In the Spotlight: Our Veterans
At Sculpta Lights, our specialty is contemporary lighting, but that doesn’t mean we don’t have a true appreciation for history – especially when it comes to the brave men and women who have served our nation. So, as Veterans Day approaches, we’d like to turn the glow of our designer home lighting on an important chapter in our nation’s history.
The History of Veterans Day
World War I still ranks as one of the deadliest conflicts in history. Prior to the rise of Adolph Hitler, it was referred to as the war to end all wars or simply as The Great War. By the time the Treaty of Versailles was signed on June 28, 1919, in the Palace of Versailles, France, more than 18 million had died. Another 23 million were wounded.
If you remember reading “All Quiet on the Western Front” or any of the other books detailing the horrid conditions endured by the soldiers during World War I, you might just begin to understand the profound relief associated with the end of the fighting. Even fans of “Downtown Abbey” might have gotten a hint of the horrors of the war.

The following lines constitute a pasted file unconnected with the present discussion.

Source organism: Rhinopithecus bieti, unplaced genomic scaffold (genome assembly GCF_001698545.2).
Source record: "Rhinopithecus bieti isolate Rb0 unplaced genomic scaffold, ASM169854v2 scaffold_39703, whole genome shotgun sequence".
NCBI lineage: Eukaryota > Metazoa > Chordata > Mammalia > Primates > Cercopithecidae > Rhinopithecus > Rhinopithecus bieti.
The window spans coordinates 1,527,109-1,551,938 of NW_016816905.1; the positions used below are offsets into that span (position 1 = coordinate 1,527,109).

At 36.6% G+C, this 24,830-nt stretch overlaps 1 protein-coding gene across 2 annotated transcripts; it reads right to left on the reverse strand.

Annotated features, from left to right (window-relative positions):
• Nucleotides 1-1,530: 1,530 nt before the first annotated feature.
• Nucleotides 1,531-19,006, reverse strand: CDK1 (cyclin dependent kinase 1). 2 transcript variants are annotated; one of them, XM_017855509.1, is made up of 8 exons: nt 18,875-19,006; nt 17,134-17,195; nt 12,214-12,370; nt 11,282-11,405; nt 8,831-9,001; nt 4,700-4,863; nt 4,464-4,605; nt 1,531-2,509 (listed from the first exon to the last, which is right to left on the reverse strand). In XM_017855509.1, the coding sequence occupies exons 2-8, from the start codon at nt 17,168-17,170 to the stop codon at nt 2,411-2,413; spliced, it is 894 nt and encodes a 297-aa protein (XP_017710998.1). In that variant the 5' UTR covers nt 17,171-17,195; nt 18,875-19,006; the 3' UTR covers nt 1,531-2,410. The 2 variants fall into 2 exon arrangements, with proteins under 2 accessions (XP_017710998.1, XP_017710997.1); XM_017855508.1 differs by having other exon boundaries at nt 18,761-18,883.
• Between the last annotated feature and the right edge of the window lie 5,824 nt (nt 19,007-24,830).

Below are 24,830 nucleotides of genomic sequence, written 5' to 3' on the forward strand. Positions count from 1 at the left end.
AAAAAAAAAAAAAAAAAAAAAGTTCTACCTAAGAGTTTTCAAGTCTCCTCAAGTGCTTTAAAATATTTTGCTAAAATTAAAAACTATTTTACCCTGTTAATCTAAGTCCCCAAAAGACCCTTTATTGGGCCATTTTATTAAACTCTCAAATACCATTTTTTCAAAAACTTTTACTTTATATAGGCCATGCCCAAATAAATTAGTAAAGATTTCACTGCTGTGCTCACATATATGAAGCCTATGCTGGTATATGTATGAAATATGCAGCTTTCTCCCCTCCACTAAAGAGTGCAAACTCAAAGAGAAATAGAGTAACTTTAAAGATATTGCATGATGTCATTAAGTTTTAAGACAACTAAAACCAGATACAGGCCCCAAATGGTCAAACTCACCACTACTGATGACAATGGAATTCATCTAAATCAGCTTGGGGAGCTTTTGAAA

A treaty ceremony securing the peace took place on June 28, 1919, about seven months after an armistice had brought an end to the fighting between Germany and the Allied nations. The armistice went into effect on the eleventh hour of the eleventh day of the eleventh month.
Almost 100 years later, we still pause to remember those who serve on November 11.
It’s Not that Kind of Holiday
In 1968, Congress signed the Uniform Holiday Bill. The idea was to ensure that a few federal holidays — Veterans Day included — would be celebrated on a Monday. According to U.S. Department of Defense, “Officials hoped it would spur travel and other family activities over a long weekend, which would stimulate the economy.”
Turns out, we care about our veterans more than we do our three-day weekends. “Within a few years, it became pretty apparent that most U.S. citizens wanted to celebrate Veterans Day on Nov. 11, since it was a matter of historic and patriotic significance. So on Sept. 20, 1975, President Gerald Ford signed another law (Public Law 94-97), which returned the annual observance to its original date starting in 1978,” the Dept. of Defense explains.
All of us at Sculpta Lights would like to thank our veterans for their service. We manufacture contemporary light fixtures inspired by art work and design elements from around the world and we know that without those willing to fight for our freedoms, our designer home lighting would never shine.